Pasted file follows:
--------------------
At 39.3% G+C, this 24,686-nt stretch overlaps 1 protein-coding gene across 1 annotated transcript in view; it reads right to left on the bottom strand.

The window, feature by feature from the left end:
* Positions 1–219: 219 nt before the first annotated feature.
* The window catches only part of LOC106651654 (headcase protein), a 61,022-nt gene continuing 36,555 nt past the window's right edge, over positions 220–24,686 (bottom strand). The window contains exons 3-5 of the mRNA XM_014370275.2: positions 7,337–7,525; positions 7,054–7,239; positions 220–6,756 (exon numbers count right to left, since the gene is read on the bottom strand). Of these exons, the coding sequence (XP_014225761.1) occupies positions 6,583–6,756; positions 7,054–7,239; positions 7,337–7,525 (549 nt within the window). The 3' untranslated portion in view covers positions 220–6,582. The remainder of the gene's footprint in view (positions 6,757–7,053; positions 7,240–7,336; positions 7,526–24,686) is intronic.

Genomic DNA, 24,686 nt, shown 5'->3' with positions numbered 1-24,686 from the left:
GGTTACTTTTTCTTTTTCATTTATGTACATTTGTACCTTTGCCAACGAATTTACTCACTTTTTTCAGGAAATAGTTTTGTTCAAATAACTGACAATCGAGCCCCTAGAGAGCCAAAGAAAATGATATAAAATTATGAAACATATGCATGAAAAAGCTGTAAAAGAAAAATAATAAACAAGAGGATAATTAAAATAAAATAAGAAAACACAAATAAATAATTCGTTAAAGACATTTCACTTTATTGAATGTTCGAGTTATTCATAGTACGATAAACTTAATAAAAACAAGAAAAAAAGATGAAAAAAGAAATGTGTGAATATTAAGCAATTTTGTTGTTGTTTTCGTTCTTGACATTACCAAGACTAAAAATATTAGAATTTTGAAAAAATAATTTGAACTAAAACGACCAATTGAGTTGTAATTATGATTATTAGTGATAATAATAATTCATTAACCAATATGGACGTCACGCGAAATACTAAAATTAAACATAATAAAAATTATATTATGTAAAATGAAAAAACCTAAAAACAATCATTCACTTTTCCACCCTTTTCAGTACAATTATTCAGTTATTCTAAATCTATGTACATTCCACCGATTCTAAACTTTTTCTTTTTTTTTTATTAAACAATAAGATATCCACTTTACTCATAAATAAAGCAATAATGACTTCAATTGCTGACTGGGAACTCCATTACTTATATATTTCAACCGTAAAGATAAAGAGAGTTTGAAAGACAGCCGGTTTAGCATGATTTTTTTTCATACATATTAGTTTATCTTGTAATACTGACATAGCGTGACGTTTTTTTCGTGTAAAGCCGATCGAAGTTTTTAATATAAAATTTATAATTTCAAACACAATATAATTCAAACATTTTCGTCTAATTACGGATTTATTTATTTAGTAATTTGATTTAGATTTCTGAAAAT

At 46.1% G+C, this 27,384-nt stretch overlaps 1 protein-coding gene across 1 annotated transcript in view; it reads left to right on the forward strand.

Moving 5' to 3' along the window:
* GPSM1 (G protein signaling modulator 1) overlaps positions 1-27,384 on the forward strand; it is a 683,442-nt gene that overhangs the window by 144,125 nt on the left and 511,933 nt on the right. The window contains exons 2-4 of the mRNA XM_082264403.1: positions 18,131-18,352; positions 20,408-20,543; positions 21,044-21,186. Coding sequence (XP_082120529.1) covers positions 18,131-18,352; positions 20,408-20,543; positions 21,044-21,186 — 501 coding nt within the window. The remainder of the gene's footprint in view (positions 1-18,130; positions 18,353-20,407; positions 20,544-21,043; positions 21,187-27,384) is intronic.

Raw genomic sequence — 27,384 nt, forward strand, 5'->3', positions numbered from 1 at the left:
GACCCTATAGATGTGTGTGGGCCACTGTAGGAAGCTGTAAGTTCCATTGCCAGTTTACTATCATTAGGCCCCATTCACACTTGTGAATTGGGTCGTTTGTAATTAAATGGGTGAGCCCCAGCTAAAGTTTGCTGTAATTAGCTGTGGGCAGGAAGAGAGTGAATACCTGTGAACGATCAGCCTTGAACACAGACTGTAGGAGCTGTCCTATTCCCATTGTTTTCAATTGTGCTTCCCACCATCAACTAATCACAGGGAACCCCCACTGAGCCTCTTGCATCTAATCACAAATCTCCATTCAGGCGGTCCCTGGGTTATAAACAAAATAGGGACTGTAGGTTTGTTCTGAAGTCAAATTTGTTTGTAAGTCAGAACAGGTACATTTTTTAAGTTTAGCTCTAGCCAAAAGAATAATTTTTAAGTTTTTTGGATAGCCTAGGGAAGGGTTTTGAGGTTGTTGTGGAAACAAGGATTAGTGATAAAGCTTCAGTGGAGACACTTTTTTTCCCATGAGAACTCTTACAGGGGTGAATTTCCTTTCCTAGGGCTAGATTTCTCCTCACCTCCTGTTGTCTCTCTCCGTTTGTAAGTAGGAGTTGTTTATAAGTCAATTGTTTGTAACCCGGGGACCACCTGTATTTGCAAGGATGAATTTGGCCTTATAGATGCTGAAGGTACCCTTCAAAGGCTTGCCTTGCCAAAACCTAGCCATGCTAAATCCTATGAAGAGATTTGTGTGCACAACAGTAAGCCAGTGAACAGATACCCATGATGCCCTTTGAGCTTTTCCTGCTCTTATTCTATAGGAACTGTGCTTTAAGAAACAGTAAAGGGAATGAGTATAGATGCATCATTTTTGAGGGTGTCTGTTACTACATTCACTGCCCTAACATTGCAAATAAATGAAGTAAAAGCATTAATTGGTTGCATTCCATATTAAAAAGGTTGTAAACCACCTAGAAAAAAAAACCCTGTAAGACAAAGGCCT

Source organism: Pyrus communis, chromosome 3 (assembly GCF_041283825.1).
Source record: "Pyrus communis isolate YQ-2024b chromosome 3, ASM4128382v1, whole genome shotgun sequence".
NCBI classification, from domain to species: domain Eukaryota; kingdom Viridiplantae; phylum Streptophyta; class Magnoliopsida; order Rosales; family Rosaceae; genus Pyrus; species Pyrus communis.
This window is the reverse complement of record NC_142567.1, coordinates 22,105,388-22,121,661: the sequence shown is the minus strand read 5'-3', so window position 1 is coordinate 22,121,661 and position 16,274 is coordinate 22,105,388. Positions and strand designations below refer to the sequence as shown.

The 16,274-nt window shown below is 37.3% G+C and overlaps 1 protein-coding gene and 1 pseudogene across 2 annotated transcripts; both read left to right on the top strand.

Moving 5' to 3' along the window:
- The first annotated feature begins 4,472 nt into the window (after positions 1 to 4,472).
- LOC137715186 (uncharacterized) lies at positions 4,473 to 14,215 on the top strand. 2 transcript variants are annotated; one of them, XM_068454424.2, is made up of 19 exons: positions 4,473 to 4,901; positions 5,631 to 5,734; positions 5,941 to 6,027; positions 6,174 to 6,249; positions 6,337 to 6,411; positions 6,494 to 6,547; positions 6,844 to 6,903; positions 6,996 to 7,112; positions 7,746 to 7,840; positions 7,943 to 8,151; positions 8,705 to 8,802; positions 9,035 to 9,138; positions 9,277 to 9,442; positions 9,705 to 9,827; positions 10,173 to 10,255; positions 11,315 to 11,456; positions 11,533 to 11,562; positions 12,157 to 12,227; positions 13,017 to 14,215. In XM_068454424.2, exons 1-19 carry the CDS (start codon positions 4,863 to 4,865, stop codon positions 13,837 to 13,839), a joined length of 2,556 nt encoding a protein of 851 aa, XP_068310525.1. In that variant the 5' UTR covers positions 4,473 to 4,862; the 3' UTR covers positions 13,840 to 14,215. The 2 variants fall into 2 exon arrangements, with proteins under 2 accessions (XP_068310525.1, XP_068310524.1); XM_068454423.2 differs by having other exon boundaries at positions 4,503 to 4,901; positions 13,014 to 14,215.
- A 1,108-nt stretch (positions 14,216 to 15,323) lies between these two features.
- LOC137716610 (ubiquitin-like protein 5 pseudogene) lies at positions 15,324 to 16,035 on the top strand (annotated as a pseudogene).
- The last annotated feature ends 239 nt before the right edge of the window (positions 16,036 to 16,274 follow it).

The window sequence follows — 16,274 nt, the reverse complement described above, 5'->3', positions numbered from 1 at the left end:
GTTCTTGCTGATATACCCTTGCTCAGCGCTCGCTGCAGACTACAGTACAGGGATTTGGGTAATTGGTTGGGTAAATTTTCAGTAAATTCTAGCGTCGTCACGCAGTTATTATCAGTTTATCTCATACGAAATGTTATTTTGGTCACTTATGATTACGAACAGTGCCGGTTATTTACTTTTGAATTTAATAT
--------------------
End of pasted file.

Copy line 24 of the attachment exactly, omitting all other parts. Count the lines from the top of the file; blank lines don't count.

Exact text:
GTTCTTGCTGATATACCCTTGCTCAGCGCTCGCTGCAGACTACAGTACAGGGATTTGGGTAATTGGTTGGGTAAATTTTCAGTAAATTCTAGCGTCGTCACGCAGTTATTATCAGTTTATCTCATACGAAATGTTATTTTGGTCACTTATGATTACGAACAGTGCCGGTTATTTACTTTTGAATTTAATAT